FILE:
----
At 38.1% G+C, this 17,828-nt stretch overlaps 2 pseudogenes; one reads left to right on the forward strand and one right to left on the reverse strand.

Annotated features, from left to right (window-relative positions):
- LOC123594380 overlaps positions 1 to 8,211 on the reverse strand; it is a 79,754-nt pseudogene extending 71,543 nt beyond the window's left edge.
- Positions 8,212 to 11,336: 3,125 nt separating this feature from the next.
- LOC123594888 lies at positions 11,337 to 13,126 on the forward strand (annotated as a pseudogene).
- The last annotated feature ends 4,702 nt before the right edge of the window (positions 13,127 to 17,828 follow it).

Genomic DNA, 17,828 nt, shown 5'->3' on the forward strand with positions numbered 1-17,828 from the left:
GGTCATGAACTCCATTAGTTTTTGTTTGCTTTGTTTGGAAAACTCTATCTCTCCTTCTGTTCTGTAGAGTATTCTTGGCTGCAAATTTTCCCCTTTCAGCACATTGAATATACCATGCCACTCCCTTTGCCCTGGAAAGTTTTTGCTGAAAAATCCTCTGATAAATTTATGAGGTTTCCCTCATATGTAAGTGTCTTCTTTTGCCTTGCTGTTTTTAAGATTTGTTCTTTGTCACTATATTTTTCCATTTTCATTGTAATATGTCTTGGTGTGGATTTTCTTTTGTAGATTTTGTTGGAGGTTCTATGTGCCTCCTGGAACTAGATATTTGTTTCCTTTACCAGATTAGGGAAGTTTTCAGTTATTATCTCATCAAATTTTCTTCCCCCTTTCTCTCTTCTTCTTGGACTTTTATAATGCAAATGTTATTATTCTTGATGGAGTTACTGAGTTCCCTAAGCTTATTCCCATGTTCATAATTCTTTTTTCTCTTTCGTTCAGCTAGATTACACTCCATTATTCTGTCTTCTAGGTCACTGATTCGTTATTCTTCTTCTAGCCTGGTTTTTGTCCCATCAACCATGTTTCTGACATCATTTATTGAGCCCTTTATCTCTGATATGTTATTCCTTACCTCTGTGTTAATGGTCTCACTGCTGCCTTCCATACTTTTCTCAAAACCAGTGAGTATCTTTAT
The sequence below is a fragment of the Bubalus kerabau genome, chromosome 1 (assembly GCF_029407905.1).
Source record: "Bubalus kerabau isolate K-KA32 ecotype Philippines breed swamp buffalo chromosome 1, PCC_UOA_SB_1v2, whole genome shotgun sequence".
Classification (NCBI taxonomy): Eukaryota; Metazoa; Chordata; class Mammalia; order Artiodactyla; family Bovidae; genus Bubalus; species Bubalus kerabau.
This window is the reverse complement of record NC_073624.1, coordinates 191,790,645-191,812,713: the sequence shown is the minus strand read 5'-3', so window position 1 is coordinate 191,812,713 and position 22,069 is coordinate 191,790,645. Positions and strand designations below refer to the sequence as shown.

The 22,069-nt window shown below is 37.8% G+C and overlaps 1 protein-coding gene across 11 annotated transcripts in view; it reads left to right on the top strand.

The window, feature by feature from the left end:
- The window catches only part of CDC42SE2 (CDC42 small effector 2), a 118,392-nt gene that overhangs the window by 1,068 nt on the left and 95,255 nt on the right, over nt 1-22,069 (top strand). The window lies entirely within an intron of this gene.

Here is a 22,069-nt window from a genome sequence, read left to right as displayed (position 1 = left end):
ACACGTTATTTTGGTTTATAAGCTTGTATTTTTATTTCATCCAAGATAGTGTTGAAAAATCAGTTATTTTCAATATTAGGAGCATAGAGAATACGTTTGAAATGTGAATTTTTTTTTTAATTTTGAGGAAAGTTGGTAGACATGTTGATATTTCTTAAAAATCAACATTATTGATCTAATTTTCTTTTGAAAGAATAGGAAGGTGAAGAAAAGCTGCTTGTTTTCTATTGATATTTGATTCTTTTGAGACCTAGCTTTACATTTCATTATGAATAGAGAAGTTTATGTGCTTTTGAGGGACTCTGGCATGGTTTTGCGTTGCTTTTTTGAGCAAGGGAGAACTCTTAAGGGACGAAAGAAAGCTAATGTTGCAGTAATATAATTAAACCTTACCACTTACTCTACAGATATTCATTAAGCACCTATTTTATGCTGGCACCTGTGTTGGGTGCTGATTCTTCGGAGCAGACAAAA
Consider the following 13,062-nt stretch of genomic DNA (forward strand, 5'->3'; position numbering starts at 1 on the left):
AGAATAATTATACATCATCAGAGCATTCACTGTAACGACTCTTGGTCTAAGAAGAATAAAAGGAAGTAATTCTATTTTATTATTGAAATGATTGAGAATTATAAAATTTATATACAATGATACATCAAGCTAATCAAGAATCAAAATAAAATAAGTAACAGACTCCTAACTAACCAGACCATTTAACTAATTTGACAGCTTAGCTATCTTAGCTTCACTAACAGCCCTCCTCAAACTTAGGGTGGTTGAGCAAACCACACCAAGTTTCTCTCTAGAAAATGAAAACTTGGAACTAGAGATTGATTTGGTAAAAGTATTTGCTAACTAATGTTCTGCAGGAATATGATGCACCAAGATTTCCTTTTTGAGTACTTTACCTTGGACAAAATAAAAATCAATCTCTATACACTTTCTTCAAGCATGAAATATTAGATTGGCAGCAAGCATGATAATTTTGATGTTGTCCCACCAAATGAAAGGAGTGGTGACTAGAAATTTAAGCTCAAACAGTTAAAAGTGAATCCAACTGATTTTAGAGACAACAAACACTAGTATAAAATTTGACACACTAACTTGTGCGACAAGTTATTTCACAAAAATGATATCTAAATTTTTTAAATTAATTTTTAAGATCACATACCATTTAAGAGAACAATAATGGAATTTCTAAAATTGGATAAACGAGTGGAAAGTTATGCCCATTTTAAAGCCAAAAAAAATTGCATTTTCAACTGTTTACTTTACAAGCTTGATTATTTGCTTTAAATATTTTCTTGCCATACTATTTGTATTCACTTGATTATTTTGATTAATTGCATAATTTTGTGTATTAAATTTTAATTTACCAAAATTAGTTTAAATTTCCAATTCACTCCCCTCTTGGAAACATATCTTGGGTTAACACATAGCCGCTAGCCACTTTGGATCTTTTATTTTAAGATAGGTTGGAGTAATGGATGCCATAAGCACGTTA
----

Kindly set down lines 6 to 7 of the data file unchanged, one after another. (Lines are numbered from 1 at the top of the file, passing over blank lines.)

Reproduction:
- The last annotated feature ends 4,702 nt before the right edge of the window (positions 13,127 to 17,828 follow it).

Genomic DNA, 17,828 nt, shown 5'->3' on the forward strand with positions numbered 1-17,828 from the left: